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dc.contributor.authorBalieva, Flora Nicol
dc.contributor.authorAbebe, Dawit Shawel
dc.contributor.authorDalgard, Florence
dc.contributor.authorLien, Lars
dc.description.abstractBackground: The existing association between skin disease and psychiatric comorbidity has gained attention during the last decades. Stress and mental illness can directly or indirectly affect skin disease, while dermatological conditions, known to impair life quality and mental well‐being, can promote psychiatric conditions. Objectives: The aim of this study was to assess the risk of developing psychiatric disease among adult dermatological patients over a period of time. The secondary objective was to see which psychiatric disorders developed most commonly, and which skin diseases posed the greatest risk for later mental health issues. Methods: Adult dermatological patients were followed for 9 years (2008– 2016) using the Norwegian Patient Registry, for both outpatient and inpatient specialist healthcare services. Dermatological patients were identified during the first 2 years and were then followed for psychiatric comorbidity prospectively for the next 7 years. Cox regression models were applied to estimate the risks of psychiatric disorders among patients with skin diseases. Estimates were adjusted for age and gender differences. Hazard risk ratios (HR) with 95% CI are reported. Results: Dermatological patients developed depressive disorders most frequently (4.1% vs. 2.3% in non‐dermatological participants), followed by anxiety disorders (3.3% vs. 1.8%), and adjustment disorders (2.6% vs. 1.5%). Developing depressive disorders showed the highest HR among dermatological patients, HR (95% CI) = 2.5 (2.4–2.5), followed by disorders related to alcohol use, HR (95% CI) = 2.2 (2.1–2.5), and anxiety disorders, HR (95% CI) = 2.1 (2.1–2.2). Papulosquamous disorders were the skin conditions with the highest HR for developing a mental health condition, with depressive disorder having HR (95% CI) = 2.6 (2.5–2.9); anxiety disorders at HR (95% CI) = 2.9 (2.7–3.1); and disorders related to alcohol use at HR (95% CI) = 3.2 (2.8–3.6). Conclusions: The study demonstrates that having a skin disease doubles to triples the risk of developing a psychiatric illness within 7 years, especially depression, anxiety, and alcohol use compared with the general population.en_US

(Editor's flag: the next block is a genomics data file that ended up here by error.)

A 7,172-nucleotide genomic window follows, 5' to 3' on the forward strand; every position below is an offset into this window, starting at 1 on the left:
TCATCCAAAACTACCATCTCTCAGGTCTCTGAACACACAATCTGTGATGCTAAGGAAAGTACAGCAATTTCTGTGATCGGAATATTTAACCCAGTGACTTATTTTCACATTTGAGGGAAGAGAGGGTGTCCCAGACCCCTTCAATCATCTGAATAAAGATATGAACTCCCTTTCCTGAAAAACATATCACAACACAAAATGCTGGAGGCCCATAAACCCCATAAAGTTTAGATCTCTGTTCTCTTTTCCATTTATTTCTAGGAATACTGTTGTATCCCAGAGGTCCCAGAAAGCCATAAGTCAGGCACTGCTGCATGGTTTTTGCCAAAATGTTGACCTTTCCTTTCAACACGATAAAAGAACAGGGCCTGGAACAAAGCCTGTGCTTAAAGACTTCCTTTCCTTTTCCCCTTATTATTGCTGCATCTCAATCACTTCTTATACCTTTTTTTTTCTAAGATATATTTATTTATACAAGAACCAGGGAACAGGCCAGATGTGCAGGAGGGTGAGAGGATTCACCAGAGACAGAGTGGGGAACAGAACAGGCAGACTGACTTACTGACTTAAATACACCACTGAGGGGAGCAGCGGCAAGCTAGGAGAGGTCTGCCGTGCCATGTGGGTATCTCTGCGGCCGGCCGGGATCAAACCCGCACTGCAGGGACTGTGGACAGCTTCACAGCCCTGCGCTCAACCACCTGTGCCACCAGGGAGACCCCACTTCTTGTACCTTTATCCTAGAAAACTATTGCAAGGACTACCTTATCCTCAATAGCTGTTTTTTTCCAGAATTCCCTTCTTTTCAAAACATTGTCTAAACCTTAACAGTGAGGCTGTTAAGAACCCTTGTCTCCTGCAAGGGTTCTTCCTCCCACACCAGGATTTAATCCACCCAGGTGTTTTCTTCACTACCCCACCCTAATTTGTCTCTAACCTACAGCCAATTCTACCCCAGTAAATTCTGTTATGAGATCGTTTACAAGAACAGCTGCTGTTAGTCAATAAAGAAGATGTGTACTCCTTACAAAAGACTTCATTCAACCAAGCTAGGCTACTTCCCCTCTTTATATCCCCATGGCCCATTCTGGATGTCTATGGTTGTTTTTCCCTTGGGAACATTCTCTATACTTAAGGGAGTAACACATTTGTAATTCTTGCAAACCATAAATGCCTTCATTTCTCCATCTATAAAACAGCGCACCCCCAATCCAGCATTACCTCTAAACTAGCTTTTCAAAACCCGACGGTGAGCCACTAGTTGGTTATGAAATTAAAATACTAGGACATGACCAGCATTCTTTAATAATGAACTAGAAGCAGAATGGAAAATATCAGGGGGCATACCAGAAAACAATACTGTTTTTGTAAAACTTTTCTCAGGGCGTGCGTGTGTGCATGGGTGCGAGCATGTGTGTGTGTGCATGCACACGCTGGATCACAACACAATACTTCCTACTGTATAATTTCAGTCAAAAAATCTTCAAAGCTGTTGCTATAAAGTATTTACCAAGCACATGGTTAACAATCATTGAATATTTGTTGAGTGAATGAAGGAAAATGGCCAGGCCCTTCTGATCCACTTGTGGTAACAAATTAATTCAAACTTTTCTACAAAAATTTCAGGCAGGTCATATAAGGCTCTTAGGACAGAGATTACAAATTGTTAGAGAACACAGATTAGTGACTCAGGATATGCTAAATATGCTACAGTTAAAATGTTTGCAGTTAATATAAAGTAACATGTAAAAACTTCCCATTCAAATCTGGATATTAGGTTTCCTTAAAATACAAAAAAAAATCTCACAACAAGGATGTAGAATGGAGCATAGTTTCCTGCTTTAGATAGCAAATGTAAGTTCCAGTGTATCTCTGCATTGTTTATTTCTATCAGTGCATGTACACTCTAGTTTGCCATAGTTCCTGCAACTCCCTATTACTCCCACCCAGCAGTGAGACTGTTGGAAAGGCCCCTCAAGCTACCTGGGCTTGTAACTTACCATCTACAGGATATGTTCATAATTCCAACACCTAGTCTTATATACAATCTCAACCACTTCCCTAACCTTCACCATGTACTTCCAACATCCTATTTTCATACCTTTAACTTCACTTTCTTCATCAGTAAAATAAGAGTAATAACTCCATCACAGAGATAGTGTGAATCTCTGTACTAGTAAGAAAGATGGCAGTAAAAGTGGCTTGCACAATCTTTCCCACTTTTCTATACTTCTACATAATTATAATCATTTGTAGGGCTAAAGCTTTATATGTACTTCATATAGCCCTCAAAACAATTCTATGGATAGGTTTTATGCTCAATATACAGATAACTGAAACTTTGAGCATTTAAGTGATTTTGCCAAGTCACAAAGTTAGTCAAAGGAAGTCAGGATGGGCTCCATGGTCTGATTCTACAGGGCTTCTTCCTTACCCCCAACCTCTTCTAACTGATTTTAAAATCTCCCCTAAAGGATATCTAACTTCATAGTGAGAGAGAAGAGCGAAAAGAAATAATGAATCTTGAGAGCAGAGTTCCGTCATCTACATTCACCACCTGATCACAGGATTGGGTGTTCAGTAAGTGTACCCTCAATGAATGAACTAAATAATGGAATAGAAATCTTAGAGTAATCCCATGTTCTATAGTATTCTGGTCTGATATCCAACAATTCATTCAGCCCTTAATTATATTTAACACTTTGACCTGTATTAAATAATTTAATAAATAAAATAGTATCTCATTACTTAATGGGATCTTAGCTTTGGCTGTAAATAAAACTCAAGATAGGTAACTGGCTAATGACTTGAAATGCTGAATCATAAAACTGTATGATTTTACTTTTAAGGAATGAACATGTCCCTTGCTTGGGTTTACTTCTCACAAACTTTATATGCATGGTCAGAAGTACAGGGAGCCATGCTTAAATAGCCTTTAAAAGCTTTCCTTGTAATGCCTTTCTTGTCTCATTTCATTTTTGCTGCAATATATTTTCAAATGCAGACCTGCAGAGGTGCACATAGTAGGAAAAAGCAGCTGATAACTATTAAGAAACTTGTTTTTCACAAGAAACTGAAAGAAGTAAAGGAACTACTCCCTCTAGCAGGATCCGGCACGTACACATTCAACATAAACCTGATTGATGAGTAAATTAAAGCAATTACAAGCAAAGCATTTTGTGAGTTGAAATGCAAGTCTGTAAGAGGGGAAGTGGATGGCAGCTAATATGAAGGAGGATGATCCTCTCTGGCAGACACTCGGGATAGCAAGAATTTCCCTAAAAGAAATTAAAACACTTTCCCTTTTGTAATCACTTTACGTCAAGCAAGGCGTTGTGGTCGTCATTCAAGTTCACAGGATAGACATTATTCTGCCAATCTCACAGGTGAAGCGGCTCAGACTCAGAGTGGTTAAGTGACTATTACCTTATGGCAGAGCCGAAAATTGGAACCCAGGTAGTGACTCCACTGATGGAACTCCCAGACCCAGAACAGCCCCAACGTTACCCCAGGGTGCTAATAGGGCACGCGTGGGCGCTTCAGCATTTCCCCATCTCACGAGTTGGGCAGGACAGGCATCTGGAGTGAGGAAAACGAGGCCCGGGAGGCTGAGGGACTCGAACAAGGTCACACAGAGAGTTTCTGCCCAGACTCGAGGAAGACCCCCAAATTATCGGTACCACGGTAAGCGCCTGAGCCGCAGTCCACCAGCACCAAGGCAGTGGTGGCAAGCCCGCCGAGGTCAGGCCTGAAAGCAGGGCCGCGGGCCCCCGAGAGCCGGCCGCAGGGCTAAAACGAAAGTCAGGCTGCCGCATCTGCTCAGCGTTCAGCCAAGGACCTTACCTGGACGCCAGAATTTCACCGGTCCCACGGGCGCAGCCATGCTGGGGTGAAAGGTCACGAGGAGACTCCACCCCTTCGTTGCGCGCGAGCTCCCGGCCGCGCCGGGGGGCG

dc.rightsNavngivelse 4.0 Internasjonal*
dc.titleRisk of developing psychiatric disease among adult patients with skin disease: A 9-year national register follow-up study in Norwayen_US
dc.title.alternativeRisk of developing psychiatric disease among adult patients with skin disease: A 9-year national register follow-up study in Norwayen_US
dc.typePeer revieweden_US
dc.typeJournal articleen_US
dc.source.journalSkin Health and Disease (SHD)en_US

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Navngivelse 4.0 Internasjonal
Except where otherwise noted, this item's license is described as Navngivelse 4.0 Internasjonal